The sales-to-active listings ratio for January 2017 is 21 per cent. This is the lowest the ratio has been in the region since January 2015. Generally, analysts say that downward pressure on home prices occurs when the ratio dips below the 12 per cent mark for a sustained period, while home prices often experience upward pressure when it surpasses 20 per cent over several months.
“Conditions within the market vary depending on property type. The townhome and condominium markets are more active than the detached market at the moment,” Morrison said. “As a result, detached home prices declined about 7 per cent since peaking in July while townhome and condominium prices held steady over this period.”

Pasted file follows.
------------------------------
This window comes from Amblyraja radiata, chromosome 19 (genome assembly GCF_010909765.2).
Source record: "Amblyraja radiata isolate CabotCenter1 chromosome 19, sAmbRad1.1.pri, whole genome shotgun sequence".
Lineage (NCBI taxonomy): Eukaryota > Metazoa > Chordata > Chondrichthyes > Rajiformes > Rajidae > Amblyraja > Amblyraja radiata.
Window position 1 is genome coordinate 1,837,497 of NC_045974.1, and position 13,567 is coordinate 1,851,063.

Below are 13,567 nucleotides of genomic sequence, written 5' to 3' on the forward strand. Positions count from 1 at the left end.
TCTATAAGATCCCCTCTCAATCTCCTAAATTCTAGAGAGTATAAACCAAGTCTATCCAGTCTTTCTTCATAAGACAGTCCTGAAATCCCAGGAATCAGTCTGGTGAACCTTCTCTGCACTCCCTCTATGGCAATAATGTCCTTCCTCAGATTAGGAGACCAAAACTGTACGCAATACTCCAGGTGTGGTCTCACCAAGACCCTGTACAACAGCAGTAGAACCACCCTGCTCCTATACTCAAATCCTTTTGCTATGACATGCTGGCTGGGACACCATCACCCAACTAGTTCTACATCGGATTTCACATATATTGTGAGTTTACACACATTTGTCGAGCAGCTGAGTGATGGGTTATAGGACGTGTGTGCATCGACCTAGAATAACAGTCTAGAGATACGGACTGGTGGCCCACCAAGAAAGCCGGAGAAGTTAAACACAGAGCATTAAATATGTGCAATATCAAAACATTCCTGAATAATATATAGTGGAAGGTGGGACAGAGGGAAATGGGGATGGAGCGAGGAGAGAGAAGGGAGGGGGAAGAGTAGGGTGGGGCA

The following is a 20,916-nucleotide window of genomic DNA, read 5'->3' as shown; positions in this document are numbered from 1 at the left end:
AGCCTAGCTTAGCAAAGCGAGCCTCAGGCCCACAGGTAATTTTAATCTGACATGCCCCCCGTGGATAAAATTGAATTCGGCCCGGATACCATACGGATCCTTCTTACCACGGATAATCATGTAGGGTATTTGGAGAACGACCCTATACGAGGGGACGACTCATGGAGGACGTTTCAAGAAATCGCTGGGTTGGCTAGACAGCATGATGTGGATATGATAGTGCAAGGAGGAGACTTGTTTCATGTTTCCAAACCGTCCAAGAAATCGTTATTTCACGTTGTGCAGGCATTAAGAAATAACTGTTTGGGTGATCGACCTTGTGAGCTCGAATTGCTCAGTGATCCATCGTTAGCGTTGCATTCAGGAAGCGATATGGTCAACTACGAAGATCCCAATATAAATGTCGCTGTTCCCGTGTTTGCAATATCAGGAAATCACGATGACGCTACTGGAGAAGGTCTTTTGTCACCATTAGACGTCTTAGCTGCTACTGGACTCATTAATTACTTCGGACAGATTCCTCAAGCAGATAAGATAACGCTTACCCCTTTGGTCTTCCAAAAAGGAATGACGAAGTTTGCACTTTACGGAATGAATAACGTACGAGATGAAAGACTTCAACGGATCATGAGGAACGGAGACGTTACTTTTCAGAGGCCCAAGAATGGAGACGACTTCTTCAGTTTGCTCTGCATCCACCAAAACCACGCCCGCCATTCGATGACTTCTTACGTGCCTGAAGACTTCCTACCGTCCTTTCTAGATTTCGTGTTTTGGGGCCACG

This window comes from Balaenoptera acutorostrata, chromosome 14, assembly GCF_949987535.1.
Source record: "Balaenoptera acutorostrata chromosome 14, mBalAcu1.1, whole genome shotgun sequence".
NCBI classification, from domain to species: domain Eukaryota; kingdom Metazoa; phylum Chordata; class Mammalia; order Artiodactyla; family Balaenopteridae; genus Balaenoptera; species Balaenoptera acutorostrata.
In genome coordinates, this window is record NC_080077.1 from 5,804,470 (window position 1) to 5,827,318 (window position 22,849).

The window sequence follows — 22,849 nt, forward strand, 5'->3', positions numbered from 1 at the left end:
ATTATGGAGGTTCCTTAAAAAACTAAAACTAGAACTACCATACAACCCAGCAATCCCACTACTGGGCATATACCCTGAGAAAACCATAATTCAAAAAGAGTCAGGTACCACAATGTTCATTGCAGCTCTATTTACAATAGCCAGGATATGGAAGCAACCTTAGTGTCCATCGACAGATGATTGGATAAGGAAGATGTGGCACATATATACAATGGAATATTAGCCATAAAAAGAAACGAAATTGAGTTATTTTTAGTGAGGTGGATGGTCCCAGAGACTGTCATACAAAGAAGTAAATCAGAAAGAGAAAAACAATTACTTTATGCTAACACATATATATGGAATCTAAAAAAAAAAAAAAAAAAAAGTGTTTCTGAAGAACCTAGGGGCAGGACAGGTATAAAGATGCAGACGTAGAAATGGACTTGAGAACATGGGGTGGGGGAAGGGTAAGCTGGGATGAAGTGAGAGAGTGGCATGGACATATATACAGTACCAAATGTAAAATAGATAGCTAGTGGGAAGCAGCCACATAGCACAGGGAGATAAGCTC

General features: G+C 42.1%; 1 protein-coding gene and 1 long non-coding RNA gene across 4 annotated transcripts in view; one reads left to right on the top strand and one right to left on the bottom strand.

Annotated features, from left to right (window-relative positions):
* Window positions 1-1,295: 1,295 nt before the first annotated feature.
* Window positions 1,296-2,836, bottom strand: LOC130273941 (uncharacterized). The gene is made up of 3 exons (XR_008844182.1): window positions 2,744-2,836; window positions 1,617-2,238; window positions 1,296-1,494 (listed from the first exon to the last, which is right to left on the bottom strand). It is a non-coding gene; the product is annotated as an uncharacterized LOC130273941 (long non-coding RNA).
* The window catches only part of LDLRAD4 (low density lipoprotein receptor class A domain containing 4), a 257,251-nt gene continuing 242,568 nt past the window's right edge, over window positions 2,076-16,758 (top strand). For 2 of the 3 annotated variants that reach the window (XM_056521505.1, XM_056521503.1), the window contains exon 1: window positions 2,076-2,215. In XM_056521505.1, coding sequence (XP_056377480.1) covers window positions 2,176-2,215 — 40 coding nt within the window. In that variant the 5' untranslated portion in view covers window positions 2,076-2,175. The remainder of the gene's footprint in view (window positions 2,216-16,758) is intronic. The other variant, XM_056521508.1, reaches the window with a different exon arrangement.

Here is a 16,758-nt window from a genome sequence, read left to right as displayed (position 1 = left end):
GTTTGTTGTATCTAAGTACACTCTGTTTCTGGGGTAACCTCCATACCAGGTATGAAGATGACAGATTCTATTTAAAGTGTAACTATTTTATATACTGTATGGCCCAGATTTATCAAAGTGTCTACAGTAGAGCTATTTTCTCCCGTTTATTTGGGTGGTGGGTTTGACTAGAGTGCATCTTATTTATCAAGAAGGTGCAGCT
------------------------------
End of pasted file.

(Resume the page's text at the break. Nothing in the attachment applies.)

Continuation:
The MLS® Home Price Index composite benchmark price for all residential properties in Metro Vancouver is currently $896,000. This represents a 3.7 per cent decline over the past six months and a 0.2 per cent decrease compared to December 2016.
Sales of detached properties in January 2017 reached 444, a decrease of 57.6 per cent from the 1,047 detached sales recorded in January 2016. The benchmark price for detached properties is $1,474,800. This represents a 6.6 per cent decline over the last six months and a 0.6 per cent decrease compared to December 2016.
Sales of apartment properties reached 825 in January 2017, a decrease of 24.7 per cent compared to the 1,096 sales in January 2016.The benchmark price of an apartment property is $512,300. This represents a 0.3 per cent increase over the last six months and a 0.4 per cent increase compared to December 2016.